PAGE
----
This has been going around a while, but I haven't seen the most reasonable explanation clearly stated at the various sites talking about it, so I'm going to provide it. After the tsunami, Tom DeLay got up in front of the House of Representatives and read Jesus' parable of the wise man who built his house on the rock and the foolish man who built his house on the sand. When the floods came, the house on the rock stood, and the house on the sand came down. Eugene Volokh thought this sounded too much like blaming the victims, presumably because he thinks DeLay was pointing out the consequences of building near the shore.
Then he updated with a letter from someone giving an alternate interpretation of DeLay's point. DeLay wasn't blaming the victims but encouraging people to live according to Jesus' teachings, because that's what building on the rock symbolizes. Volokh responds that it still looks like blaming the victim, because the people who died, largely, were not followers of Jesus, and thus DeLay is saying that they died as a result of not following Jesus' teachings. I think Volokh is still missing the point.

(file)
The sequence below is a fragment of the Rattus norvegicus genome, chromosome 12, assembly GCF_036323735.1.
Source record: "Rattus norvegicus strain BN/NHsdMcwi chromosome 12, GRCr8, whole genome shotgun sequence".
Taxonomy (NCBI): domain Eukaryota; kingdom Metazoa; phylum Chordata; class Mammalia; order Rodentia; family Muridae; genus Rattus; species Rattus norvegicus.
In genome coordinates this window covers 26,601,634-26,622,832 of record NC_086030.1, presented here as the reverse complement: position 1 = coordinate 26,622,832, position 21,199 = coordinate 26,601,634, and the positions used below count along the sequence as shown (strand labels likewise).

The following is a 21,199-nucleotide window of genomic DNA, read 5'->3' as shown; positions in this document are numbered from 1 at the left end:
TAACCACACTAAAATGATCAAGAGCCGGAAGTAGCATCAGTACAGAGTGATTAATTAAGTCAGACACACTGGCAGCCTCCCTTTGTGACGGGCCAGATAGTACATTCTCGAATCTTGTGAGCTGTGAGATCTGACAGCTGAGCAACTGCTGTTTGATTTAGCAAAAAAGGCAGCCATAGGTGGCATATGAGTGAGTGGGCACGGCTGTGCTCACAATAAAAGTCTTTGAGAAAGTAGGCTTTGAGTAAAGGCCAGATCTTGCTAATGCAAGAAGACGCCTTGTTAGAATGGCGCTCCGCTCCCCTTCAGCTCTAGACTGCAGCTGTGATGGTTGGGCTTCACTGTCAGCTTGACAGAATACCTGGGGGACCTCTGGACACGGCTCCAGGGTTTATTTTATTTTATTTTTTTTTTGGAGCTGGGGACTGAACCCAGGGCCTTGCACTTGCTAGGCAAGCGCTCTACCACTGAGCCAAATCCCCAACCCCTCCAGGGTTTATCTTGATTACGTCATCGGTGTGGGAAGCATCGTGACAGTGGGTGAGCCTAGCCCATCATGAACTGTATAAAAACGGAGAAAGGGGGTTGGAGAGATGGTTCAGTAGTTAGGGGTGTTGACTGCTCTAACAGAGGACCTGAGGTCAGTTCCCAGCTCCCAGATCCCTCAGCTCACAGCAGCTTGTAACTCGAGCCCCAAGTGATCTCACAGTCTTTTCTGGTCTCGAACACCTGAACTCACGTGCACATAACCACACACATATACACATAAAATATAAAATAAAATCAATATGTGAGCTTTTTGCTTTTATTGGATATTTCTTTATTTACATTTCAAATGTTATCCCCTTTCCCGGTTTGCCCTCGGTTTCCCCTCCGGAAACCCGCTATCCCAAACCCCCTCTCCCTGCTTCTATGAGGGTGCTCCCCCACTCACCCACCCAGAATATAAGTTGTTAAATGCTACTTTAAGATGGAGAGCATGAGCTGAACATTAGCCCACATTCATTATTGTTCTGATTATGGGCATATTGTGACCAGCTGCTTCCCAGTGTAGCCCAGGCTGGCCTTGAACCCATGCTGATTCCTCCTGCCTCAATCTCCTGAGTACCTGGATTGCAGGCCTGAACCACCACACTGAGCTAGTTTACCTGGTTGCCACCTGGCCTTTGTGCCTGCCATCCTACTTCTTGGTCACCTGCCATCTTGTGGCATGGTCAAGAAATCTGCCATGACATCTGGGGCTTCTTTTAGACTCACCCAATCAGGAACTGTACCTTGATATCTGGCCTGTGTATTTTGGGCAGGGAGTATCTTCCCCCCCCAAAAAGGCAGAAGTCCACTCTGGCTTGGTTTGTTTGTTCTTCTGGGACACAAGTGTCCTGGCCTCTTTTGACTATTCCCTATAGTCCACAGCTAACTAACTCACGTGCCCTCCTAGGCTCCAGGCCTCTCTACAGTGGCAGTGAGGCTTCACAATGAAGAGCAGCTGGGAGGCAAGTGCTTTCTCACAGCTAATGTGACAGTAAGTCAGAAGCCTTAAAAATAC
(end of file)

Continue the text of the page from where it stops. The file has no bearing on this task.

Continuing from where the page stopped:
I think the interpretation offered by this letter-writer is that DeLay's point was very straightforward. The tsunami is a the same sort of image Jesus used. Jesus used it to illustrate a point. According to this interpretation, DeLay wanted to make the same point because this image was fresh in everyone's minds. I don't think it had anything to do with explaining why the victims died. It was an analogy with why people will spiritually die. The only blaming of victims going on here is the same kind of blaming of victims that Jesus does throughout the gospels when he declares that no one will undeservedly go to hell. Some will of course hate that, because they hate the doctrine of hell, which was taught by Jesus more than by anyone else in the entire Bible, and in the most strikingly horrific terms, but I don't think DeLay is going to complain if people accuse him of saying something Jesus said repeatedly.
Now I don't know if this is what DeLay meant, but it's an interpretation that makes perfect sense, so it's a little premature to assume that DeLay was blaming the victims given a perfectly reasonable alternative interpretation.